XX Restat locus huic disputationi vel maxime necessarius, de amicitia, quam si voluptas summum sit bonum affirmatis nullam omnino fore; de qua Epicurus quidem ita dicit, omnium rerum quas ad beate vivendum sapientia comparaverit nihil esse maius amicitia, nihil uberius, nihil iucundius. Nec vero hoc oratione solum sed multo magis vita et factis et moribus comprobavit. Quod quam magnum sit fictae veterum fabulae declarant, in quibus tam multis tamque variis, ab ultima antiquitate repetitis, tria vix amicorum paria reperiuntur, ut ad Orestem pervenias profectus a Theseo. At vero Epicurus una in domo, et ea quidem angusta, quam magnos quantaque amoris conspiratione consentientes tenuit amicorum greges! quod fit etiam nunc ab Epicureis.

Herodotus 5.24.2

“An intelligent and well-disposed friend is the finest of all possessions.”

κτημάτων πάντων ἐστὶ τιμιώτατον ἀνὴρ φίλος συνετός τε καὶ εὔνοος

The Highest Good: Friendship

Two passages in Latin About Friendship

Seneca, De Tranquilitate Animi

“Still nothing lightens the spirit as much as sweet and faithful friendship. What a good it is when hearts have been made ready in which every secret may be safely deposited, whose understanding of yourself you worry about less than your own, whose conversation relieves your fear, whose opinion hastens your plans, whose happiness dispels your sadness, and whose very sight delights you!”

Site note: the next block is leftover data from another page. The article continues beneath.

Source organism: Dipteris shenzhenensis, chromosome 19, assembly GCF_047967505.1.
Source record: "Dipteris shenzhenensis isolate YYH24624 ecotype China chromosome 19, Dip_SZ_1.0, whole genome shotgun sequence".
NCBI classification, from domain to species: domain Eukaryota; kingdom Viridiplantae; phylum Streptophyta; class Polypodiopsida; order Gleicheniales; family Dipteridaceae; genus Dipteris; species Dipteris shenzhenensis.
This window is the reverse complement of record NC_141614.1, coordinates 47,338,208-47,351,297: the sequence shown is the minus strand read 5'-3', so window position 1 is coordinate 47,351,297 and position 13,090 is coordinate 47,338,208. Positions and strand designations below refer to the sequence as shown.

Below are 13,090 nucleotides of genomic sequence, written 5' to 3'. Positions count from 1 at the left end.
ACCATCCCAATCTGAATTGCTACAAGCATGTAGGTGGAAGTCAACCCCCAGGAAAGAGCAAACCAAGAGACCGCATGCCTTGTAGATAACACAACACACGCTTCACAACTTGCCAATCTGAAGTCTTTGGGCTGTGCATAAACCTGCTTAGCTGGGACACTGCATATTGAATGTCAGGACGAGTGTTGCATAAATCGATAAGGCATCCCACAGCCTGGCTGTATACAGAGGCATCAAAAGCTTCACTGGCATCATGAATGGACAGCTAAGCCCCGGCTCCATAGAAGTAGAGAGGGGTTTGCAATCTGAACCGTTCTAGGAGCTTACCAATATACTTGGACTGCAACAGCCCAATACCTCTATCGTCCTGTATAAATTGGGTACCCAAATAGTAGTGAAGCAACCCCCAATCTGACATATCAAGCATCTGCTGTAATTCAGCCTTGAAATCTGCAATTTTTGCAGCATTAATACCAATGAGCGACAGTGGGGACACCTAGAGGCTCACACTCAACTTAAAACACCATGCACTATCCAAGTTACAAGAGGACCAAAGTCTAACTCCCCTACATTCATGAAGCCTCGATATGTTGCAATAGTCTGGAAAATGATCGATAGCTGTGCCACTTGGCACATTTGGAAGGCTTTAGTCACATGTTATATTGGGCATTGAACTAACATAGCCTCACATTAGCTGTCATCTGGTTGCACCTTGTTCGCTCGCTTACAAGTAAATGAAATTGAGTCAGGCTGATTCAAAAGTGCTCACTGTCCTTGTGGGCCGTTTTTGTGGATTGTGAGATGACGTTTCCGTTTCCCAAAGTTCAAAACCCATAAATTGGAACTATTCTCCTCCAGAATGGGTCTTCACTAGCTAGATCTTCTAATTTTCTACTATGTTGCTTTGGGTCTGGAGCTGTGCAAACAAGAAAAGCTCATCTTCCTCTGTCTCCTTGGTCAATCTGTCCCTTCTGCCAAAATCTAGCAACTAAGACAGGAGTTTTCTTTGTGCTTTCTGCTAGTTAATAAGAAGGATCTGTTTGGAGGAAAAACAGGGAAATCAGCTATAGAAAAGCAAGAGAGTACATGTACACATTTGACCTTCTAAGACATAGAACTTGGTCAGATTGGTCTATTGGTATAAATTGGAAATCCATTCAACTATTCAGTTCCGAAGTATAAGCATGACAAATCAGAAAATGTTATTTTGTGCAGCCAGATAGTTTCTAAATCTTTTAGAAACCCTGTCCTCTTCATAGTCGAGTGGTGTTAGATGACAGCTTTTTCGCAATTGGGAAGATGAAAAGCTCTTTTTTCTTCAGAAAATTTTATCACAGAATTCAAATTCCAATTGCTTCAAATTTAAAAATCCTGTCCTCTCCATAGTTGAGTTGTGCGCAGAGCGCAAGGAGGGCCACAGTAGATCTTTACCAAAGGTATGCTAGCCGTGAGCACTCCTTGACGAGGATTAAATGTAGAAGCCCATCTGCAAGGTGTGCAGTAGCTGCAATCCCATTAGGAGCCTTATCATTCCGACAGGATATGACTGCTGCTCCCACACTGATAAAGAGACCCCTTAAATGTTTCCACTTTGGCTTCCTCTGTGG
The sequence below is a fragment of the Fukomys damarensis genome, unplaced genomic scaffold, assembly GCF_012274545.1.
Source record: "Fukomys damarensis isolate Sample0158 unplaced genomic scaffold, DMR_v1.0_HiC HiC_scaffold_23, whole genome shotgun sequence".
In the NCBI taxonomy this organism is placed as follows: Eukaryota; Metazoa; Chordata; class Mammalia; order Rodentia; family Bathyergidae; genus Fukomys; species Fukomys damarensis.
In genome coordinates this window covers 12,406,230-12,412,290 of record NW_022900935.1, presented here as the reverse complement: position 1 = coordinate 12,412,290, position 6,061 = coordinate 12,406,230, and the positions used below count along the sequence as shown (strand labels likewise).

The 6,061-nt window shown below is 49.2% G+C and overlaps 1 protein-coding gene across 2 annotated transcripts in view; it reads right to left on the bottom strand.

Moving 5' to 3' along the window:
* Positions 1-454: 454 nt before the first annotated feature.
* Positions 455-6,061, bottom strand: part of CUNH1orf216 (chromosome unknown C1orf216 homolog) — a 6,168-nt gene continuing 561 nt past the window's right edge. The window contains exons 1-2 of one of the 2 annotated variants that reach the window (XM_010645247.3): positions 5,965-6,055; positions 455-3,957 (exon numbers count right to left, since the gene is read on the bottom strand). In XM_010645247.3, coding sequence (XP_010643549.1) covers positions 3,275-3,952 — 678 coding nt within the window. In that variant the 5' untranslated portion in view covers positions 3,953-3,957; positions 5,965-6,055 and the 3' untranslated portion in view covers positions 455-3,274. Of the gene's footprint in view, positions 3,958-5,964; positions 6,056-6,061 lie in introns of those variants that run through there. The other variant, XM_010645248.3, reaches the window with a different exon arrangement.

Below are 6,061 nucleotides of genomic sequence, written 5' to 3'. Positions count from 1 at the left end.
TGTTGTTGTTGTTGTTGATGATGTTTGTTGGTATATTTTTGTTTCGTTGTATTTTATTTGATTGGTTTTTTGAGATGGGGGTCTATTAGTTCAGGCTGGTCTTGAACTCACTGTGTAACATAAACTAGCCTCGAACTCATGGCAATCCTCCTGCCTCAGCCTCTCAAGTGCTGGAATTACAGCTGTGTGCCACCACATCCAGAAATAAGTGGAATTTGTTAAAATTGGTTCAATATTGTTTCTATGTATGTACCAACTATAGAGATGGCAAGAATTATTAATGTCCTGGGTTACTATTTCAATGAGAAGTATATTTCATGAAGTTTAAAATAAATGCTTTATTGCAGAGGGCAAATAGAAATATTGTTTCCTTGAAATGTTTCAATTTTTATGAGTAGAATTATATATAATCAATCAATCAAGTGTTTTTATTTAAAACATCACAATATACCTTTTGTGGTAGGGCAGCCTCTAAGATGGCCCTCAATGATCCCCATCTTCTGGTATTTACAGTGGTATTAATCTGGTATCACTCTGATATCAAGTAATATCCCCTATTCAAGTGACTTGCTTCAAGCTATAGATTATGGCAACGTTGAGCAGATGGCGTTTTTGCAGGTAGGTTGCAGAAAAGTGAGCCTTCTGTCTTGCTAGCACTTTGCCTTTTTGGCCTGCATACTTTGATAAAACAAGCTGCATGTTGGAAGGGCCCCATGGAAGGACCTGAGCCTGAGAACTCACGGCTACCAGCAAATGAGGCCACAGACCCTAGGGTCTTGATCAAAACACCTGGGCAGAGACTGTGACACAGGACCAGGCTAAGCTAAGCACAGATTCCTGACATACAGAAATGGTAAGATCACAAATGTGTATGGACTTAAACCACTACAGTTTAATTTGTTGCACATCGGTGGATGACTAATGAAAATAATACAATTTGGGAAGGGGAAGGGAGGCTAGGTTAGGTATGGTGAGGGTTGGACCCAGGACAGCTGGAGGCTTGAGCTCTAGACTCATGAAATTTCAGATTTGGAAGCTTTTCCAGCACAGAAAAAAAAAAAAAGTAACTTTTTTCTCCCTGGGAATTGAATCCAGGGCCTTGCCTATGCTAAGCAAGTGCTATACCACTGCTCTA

Nihil tamen aeque oblectaverit animum, quam amicitia fidelis et dulcis. Quantum bonum est, ubi praeparata sunt pectora, in quae tuto secretum omne descendat, quorum conscientiam minus quam tuam timeas, quorum sermo sollicitudinem leniat, sententia consilium expediat, hilaritas tristitiam dissipet, conspectus ipse delectet!

Image result for Ancient Roman Friendship

Boethius, On the Consolation of Philosophy 3.35

“The most sacred thing of all is friends, something not recorded as luck but as virtue, since the rest of the goods are embraced with a view toward power or pleasure.”

amicorum vero quod sanctissimum quidem genus est, non in fortuna sed in virtute numeratur, reliquum vero vel potentiae causa vel delectationis assumitur